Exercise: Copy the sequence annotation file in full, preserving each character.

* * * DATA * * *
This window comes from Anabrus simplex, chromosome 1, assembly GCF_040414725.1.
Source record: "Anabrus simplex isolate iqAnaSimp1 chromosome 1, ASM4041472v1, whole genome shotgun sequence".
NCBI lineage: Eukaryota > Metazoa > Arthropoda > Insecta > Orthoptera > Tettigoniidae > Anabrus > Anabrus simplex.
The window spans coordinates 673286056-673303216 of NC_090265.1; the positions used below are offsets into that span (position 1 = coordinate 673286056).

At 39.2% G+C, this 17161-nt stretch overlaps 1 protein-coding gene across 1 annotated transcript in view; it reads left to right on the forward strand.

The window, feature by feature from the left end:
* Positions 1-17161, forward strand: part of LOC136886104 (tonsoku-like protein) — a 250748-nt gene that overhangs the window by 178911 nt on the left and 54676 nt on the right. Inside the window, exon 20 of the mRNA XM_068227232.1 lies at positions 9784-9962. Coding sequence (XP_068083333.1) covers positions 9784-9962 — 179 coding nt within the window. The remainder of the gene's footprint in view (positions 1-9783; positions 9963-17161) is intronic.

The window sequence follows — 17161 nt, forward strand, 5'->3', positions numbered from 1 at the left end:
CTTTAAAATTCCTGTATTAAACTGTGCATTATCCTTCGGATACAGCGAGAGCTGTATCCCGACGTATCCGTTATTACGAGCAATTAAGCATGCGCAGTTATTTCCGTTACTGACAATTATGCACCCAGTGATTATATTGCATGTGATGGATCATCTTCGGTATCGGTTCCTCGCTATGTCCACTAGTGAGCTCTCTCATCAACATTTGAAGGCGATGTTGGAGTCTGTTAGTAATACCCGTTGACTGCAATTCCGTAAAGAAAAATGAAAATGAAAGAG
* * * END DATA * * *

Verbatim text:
This window comes from Anabrus simplex, chromosome 1, assembly GCF_040414725.1.
Source record: "Anabrus simplex isolate iqAnaSimp1 chromosome 1, ASM4041472v1, whole genome shotgun sequence".
NCBI lineage: Eukaryota > Metazoa > Arthropoda > Insecta > Orthoptera > Tettigoniidae > Anabrus > Anabrus simplex.
The window spans coordinates 673286056-673303216 of NC_090265.1; the positions used below are offsets into that span (position 1 = coordinate 673286056).

At 39.2% G+C, this 17161-nt stretch overlaps 1 protein-coding gene across 1 annotated transcript in view; it reads left to right on the forward strand.

The window, feature by feature from the left end:
* Positions 1-17161, forward strand: part of LOC136886104 (tonsoku-like protein) — a 250748-nt gene that overhangs the window by 178911 nt on the left and 54676 nt on the right. Inside the window, exon 20 of the mRNA XM_068227232.1 lies at positions 9784-9962. Coding sequence (XP_068083333.1) covers positions 9784-9962 — 179 coding nt within the window. The remainder of the gene's footprint in view (positions 1-9783; positions 9963-17161) is intronic.

The window sequence follows — 17161 nt, forward strand, 5'->3', positions numbered from 1 at the left end:
CTTTAAAATTCCTGTATTAAACTGTGCATTATCCTTCGGATACAGCGAGAGCTGTATCCCGACGTATCCGTTATTACGAGCAATTAAGCATGCGCAGTTATTTCCGTTACTGACAATTATGCACCCAGTGATTATATTGCATGTGATGGATCATCTTCGGTATCGGTTCCTCGCTATGTCCACTAGTGAGCTCTCTCATCAACATTTGAAGGCGATGTTGGAGTCTGTTAGTAATACCCGTTGACTGCAATTCCGTAAAGAAAAATGAAAATGAAAGAG